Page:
PHOTOS: Will U.S. spear hunters like this guy still be able to come to Alberta after 2018? Your blogger predicts they’ll have to find ursine victims elsewhere. (Photo: Youtube screengrab, grabbed by the CBC and re-grabbed by me.) Below: Demonstrators on Cambie Street in Vancouver protest against the Kinder Morgan Pipeline expansion in November. (Photo: B.C. Union of Indian Chiefs, found on Twitter.) If you think this crowd was big, just wait till 2018. Derek Fildebrandt … looking for him to be in, and then out again, in 2018.

Well, it wouldn’t be New Year’s Eve without some political predictions for the coming year. Here are’s Top Ten Alberta political predictions for 2018:

  1. Guilty or not guilty of illegally hunting on private land after his Feb. 2 court date in Didsbury, rogue Wildrose-UCP-Independent MLA Derek Fildebrandt will be welcomed back into the bosom of the United Conservative Party Legislative Caucus early in 2018.
  2. Premier Rachel Notley’s NDP Cabinet will be significantly reshuffled early in the year as the government moves into pre-election campaign mode. The cabinet will grow in this reshuffle, possibly through the addition of “associate ministers” to help bear the load of campaign work.
  3. United Conservative Party Leader Jason Kenney and his strategists will continue their casual relationship with the truth, with party trolls and bots expanding into personally attacking economists and other experts who offer factual critiques of UCP policies. Mainstream media will say little.
  4. Now that it’s happened in the United States, Canadian telecoms will start screaming for an end to Net Neutrality on this side of the 49th Parallel in 2018, and Prime Minister Justin Trudeau will sadly, reluctantly do their bidding. The impact will be particularly severe in news-starved Alberta.
  5. British Columbia’s Lower Mainland will go wild over continued progress on twinning of the Kinder Morgan Pipeline from Alberta. Demonstrations in the Vancouver area will be larger than anything seen in Canada for decades. The UCP will say this proves the Alberta NDP must go.
  6. Hunters will be outraged and rural voters will complain that city folks in general and the NDP in particular will never understand their rural values when the Notley Government moves to ban the barbaric practice of spear hunting bears.
  7. The farcical Licence Plate War between Saskatchewan and Alberta started by sourpuss Sask Party Premier Brad Wall will end amicably as soon as Mr. Wall shuffles off the political scene late next month. We’ll be told it was all a misunderstanding.
  8. The Sturgeon Refinery northeast of Edmonton, the first refinery built in Canada in more than 30 years, will turn out to be a huge win for Alberta thanks to the low cost of the province’s bitumen and soaring retail diesel prices. Conservatives will continue to insist governments have no business “picking winners and losers.”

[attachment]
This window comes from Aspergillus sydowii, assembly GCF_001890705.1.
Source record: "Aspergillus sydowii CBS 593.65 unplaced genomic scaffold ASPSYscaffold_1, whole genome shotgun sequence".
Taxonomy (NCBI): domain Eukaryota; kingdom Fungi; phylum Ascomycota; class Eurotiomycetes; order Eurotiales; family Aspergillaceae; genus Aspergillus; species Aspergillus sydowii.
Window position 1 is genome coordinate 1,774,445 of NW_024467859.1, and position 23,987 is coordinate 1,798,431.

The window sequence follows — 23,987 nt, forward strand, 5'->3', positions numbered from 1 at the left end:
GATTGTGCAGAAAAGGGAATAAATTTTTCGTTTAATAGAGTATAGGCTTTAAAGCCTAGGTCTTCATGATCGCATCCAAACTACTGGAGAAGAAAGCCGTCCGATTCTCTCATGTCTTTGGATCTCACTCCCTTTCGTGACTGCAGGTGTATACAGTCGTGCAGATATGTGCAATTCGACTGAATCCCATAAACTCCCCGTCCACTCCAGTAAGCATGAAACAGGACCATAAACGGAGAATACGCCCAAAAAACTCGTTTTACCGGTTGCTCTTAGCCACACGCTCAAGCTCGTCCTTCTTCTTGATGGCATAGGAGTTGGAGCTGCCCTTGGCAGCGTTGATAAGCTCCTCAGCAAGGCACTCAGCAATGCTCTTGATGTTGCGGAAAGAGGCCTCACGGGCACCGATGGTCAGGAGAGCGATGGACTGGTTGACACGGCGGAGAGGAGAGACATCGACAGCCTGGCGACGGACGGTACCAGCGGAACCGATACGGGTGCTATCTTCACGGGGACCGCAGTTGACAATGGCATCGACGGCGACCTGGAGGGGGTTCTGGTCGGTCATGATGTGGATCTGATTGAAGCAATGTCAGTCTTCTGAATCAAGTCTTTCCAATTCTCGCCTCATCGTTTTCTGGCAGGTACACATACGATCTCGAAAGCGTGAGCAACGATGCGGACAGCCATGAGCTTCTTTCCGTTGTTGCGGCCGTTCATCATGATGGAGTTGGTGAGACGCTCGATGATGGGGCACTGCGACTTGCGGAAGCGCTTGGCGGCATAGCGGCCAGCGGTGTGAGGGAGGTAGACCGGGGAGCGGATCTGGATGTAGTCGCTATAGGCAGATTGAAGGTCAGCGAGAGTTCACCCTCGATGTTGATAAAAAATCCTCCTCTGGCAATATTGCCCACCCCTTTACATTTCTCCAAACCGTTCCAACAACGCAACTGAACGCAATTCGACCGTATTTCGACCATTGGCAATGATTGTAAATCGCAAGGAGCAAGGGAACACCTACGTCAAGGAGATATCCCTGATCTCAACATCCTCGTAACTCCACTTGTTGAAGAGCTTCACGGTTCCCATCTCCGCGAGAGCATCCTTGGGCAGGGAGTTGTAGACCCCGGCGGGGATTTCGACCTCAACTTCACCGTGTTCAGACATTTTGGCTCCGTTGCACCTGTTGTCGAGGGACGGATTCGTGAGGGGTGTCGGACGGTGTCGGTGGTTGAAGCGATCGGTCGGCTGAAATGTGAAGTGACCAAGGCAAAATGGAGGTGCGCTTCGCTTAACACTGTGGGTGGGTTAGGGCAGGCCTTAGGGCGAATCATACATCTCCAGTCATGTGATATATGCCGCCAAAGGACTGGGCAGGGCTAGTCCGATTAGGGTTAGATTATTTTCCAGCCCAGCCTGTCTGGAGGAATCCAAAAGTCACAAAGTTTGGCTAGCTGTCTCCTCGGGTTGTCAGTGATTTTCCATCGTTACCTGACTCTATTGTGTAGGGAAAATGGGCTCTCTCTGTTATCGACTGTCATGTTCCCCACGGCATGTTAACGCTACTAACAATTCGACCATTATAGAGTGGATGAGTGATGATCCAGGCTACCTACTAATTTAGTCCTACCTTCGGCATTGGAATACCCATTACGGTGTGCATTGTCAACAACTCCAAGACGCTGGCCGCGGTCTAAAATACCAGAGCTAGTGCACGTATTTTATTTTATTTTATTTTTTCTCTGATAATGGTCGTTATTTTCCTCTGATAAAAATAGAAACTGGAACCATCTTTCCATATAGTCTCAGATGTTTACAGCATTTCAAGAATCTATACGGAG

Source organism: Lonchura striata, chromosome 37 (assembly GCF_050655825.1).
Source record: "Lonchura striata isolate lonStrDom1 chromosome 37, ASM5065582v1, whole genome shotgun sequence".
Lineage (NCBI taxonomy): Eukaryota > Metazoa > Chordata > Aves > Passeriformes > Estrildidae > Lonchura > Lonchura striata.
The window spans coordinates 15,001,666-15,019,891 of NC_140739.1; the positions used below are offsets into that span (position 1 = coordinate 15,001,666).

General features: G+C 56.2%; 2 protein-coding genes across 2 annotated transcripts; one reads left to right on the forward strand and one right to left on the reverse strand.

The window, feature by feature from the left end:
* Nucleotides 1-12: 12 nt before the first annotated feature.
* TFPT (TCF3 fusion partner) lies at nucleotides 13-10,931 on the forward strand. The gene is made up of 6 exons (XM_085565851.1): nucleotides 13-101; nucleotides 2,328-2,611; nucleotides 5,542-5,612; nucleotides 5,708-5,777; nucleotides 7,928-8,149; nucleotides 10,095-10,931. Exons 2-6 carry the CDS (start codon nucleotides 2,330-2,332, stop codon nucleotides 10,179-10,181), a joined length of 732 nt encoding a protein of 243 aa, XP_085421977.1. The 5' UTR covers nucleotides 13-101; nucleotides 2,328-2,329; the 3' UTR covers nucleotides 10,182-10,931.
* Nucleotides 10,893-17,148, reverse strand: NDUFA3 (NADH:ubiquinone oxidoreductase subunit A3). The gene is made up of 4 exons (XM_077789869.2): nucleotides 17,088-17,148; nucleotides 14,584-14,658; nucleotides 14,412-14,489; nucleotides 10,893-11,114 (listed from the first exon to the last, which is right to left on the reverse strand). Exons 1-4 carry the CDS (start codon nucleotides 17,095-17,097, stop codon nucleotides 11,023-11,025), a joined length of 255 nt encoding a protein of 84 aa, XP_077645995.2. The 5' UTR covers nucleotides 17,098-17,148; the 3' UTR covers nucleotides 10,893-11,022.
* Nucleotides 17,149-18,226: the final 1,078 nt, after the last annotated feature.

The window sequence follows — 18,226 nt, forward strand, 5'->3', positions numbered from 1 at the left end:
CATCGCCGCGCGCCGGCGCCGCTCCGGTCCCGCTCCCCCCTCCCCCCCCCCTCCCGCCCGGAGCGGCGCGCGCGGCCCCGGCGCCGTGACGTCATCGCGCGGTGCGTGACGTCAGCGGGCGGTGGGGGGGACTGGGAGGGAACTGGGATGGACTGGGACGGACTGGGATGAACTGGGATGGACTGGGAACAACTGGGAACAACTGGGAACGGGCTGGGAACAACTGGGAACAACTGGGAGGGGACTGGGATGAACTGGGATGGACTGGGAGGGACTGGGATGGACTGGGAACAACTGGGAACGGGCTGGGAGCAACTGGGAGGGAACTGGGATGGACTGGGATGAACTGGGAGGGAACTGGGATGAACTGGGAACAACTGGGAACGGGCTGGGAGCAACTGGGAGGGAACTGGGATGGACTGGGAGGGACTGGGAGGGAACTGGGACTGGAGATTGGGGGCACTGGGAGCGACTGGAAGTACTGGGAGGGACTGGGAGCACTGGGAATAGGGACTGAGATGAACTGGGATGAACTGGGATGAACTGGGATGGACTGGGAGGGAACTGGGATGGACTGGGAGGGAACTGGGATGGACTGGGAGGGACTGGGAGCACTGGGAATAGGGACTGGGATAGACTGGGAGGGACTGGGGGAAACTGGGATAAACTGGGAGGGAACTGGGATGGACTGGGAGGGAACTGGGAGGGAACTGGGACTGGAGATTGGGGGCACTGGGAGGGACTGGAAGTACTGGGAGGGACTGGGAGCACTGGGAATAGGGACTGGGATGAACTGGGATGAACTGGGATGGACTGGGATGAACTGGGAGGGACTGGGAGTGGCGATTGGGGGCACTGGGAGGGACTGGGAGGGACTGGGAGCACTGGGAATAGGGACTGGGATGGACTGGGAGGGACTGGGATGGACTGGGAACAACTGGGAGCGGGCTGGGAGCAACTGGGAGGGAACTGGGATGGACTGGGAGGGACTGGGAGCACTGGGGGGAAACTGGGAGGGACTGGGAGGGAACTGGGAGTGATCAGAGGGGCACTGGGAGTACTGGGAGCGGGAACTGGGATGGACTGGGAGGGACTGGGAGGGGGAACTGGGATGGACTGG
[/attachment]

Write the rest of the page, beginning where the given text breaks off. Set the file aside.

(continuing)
9. Postmedia Canada Network Corp. will limp through 2018 without the collapse everyone anticipates. To survive, the failing newspaper chain will close more community newspapers, lay off more journalists, and quietly seek buyers for its Calgary Herald and Edmonton Journal franchises. None will be found.
  10. Late in the year, Strathmore-Brooks MLA Derek Fildebrandt will again be kicked out of the UCP Legislative Caucus, this time for trying to upstage Opposition Leader Jason Kenney. It will turn out that while defying leader Brian Jean was good, defying Leader Jason Kenney is not so good!

Thanks you to all my readers, have a Happy New Year and an interesting 2018. DJC

Join the Conversation


    1. Rather than percentages or multiples of growth, a better way to look at the value of Postmedia shares is in their face value. On June 23, 2011, they were worth $1,540.38 per share. On Jan. 16, 2015, they were worth $225.92. At present, with (the stock touts note) 111% growth in the past year, they are worth $1.12. Well, maybe there was a share split in there, I can’t recall. But the trend is not promising. DJC

      1. A fine example of the dangers of loading up on too much debt. At first the payments seem manageable. Then, unexpected events start occurring (revenue lower than expected, economic downturn, etc.) then those interest rates, which were initially low and manageable, start to rise both economy-wide and through credit-rating down-grades to the specific company/institution/provincial government. Then smelly stuff hits the fan.

  1. “rural values”?
    “spear hunting bears”?
    The blogger has managed to put both phrases in the same sentence. Must be a joke.
    Or maybe spear hunting bears are doing the hunting.

  2. I don’t think most voters, and even most of us political junkies, care one way or the other about Twitter fights between back-bench MLAs and some mildly miffed economists. I am certain that mainstream media members care even less, no matter the efforts of certain NDP-friendly bloggers. Any voter who is persuaded by such arguments is already part of the UCP choir.

Leave a comment

Your email address will not be published.

This site uses Akismet to reduce spam. Learn how your comment data is processed.